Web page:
This feature is seen in Florentine harpsichords and some 16th century organs designed to accompany singers.
Lightweight and portable Smaller and lighter than a guitar

Limitations and disadvantages over a standard keyboard[edit]

  • The distance between chromatic intervals is greater
  • Not all chord inversions are easy to finger
  • Chromatic scales take longer to learn, although they are easy to play
  • Harder to learn than the piano in C major
  • No teachers or body of pedagogy for the jammer
  • Fingering techniques are still being developed
  • No formal theory of play has been developed, although one is under development, and related to standard jazz "jamming" techniques.
  • High cost of hexagonal keyboards relative to the standard keyboard (given current sales volumes)

Differences from the Thummer design ideal[edit]

Jammers are forced to make do with an assembly of independent parts. The Thummer design patents are useful as a design goal, because of its many novel features.

Thummer Jammer
Wider keyboard, with 19 notes per octave, 9.5 keys wide, in a curved, 6 row arc. Whatever the adapted instrument allows, typically 7 rows wide, 14 high .
Additional expressiveness by means of motion sensing, thumb operated joysticks, velocity sensitivity, and after-touch. Thumb-controls, mounted on the hand or jammer, or motion-sensing Wii-sticks, and velocity sensitivity.
A brace through which one can affix the instrument to ones forearm and take advantage of the motion sensing capability. No brace. the instrument instead is table or chest-mounted.
Keys shaped and spaced to allow the maximum number of keys to be reached at once. Keys in a purely hexagonal array, with an almost-touching spacing.

How jammers are being made[edit]

A jammer made from a M-Audio Keystation ES-88, as a prototype way to create jammers, since superseded by the Axis-49
  • The computer qwerty keyboard is a nearly hexagonal array of keys, so can be mapped into Wicki/Hayden layout through software applications such as the Transformsynth and Bomes midi translator (link). However limitations of the qwerty keyboard limit this usefulness.
  • There are commercially available isomorphic instruments with an applicable hexagonal array of keys. Commercially available keyboard instruments that do not use the Wicki/Hayden note layout but use USB midi are modified via re-mapping software for the Axis-49.
  • In the past, experimental keyboards have been made by hand, as shown right.
  • Alternate input devices such as the Korg Nano series are most often used to give a jammer player more expressive potential. Game console joysticks have been found to offer excellent expression. Experimentally, a hand-mounted, thumb operated control has been found to be superior, as it allows full mobility to the hand.
  • After-touch has not been explored for jammers. Motion sensing has yet to be explored by jammer players because of its lack of accessibility and/or applicability to expressive control in its current forms.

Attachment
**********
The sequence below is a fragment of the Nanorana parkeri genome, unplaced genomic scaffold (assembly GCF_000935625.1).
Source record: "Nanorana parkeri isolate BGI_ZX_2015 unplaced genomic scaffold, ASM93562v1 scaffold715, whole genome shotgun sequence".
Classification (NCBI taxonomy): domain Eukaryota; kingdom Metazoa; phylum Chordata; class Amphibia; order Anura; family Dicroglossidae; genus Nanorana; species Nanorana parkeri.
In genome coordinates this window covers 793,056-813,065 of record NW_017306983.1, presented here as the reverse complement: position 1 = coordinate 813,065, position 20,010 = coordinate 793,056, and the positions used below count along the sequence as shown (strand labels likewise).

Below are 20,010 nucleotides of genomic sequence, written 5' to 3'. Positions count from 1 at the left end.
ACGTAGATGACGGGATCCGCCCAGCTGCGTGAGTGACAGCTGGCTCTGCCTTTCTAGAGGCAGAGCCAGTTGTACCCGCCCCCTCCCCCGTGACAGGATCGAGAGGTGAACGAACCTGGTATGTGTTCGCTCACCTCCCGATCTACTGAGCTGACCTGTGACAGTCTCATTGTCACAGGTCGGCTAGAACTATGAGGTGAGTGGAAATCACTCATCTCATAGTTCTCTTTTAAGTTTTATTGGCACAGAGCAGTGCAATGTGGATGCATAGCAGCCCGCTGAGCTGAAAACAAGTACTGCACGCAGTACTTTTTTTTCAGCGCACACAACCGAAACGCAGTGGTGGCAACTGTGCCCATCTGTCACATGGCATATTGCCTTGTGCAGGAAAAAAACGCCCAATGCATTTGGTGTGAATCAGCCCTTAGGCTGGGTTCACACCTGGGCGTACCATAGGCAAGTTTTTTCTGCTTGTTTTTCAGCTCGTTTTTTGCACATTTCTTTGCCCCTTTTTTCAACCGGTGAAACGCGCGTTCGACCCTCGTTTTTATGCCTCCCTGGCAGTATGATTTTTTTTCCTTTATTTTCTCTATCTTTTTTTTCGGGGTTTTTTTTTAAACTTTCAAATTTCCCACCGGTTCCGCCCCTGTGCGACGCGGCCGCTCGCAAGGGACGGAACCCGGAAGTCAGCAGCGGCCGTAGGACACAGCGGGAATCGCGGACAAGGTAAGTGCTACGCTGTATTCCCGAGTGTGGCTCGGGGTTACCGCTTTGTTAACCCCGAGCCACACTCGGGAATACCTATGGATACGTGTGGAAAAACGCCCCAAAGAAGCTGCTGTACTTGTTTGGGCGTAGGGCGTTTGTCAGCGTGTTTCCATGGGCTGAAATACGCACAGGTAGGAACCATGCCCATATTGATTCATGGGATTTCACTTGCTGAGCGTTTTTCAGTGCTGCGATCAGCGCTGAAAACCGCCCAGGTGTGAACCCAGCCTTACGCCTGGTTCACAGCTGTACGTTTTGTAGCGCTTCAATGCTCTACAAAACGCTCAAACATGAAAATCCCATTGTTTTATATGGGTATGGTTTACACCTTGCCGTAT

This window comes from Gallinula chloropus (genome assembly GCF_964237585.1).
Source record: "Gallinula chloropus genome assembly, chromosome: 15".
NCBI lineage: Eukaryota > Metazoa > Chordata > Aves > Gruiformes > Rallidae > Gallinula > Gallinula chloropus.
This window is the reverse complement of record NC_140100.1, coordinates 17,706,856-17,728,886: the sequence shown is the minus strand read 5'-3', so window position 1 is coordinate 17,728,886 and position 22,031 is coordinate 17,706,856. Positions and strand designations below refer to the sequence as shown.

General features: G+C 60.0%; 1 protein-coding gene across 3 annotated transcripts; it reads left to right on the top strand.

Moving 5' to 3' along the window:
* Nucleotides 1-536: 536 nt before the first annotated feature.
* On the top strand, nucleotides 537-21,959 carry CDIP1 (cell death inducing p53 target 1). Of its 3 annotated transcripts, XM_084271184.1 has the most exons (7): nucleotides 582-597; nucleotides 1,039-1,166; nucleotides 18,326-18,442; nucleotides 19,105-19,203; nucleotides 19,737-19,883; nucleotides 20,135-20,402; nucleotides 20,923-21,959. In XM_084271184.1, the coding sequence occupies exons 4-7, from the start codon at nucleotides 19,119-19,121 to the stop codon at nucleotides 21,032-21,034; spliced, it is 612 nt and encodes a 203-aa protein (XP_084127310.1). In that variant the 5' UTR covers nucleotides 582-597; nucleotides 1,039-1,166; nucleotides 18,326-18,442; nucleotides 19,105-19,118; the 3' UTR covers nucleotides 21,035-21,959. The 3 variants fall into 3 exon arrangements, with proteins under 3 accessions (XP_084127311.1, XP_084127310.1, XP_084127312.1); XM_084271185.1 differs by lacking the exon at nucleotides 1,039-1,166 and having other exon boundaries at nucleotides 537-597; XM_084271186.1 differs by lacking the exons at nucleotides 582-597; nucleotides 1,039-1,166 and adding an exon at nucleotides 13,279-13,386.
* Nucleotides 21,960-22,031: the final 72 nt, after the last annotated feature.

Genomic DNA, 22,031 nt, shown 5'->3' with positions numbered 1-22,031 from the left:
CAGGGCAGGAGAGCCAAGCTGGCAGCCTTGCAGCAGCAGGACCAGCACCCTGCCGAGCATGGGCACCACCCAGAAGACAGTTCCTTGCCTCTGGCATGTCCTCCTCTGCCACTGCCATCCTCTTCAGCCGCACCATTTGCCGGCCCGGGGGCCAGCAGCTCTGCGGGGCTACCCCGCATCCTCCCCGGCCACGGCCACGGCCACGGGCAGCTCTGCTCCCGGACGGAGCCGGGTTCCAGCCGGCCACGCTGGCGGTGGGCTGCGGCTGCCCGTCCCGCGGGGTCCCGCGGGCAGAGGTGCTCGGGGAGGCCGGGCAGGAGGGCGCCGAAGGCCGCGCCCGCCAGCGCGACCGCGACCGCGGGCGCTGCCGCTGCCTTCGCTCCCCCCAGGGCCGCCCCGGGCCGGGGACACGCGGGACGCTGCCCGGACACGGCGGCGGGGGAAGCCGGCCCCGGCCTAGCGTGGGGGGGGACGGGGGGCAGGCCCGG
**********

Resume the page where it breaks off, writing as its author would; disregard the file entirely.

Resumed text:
• Adding an arm brace to the jammers has yet to be explored, due to the lack of feasible motion sensing capabilities.

Design Rationale[edit]

Of the large number of isomorphic {link} note-assignment possible, jammers use the Wicki-Hayden note layout. All scales fall in the center of the layout, directly under ones fingers, and it is simple to relate to conventional music notation. All conventional chord progressions can be easily fingered in the jammer arrangement with minimal hand movement.

Octaves ascend vertically, increasing the playable interval sizes, easing chord inversions, and greatly reducing the time needed to move to a new note or chord.

Ergonomic Factors[edit]

Although no one is yet expert on a jammer, Fitts law predicts that the jammer will be very significantly faster to play that a conventional keyboard. The expected speed increase is (log base 2 (30% smaller key / ~1000% distance decrease) or 75% less time to find and press the average key. Since playing an instrument is always a speed vs accuracy tradeoff, a novice player should be able to play more accurately, while a trained player should be able to play with more precise timing.

Commercially available[edit]

Some hexagonal isomorphic keyboards are commercially available:

Devices that do not use the wicki-hayden note layout natively can be converted to jammers by electronically remapping the notes received via USB midi to the wicki-hayden note layout.

Software[edit]

  • Wicki.org.uk, free UK site containing Java, Flash, and PC applications to enable users to play their alpha-numeric keyboard to sound 12 equal tempered pitches using Wicki/Hayden or Jankó keyboard layout.
  • Musix provides a Jammer among other isomorphic layouts to iPad users.
  • On Android, there is the free IsoKeys and the opensource Hexiano.
  • Dynamictonality.com provides free Dynamic Tonality synthesizers, the TransformSynth and 2032, as well as a realtime tonality mapper which maps the QWERTY keyboard to the wicki-hayden note layout and allow for the dynamic change in both tuning and timbre along a smooth continuum.

See also[edit]

References[edit]

  1. ^ Paine, G.; Stevenson, I.; Pearce, A. (2007). "The Thummer Mapping Project (ThuMP)". Proceedings of the 7th international conference on New Interfaces for Musical Expression (NIME07): 70–77. 
  2. ^ Holland, S. (1993). "Learning about harmony with Harmony Space: An overview". Proceedings of the 1993 World Conference on Artificial Intelligence in Education on Music Education (AI-ED 93): 24–40. 
  3. ^ Bergstrom, T.; Karahalios, K.; Hart, J. C. (2007). "Isochords: visualizing structure in music". Proceedings of Graphics Interface 2007. 
  4. ^ Milne, Andrew; Sethares, W.A.; Plamondon, J. (March 2008). "Tuning Continua and Keyboard Layouts". Journal of Mathematics and Music 2 (1): 1–19. doi:10.1080/17459730701828677. Retrieved 2009-09-20.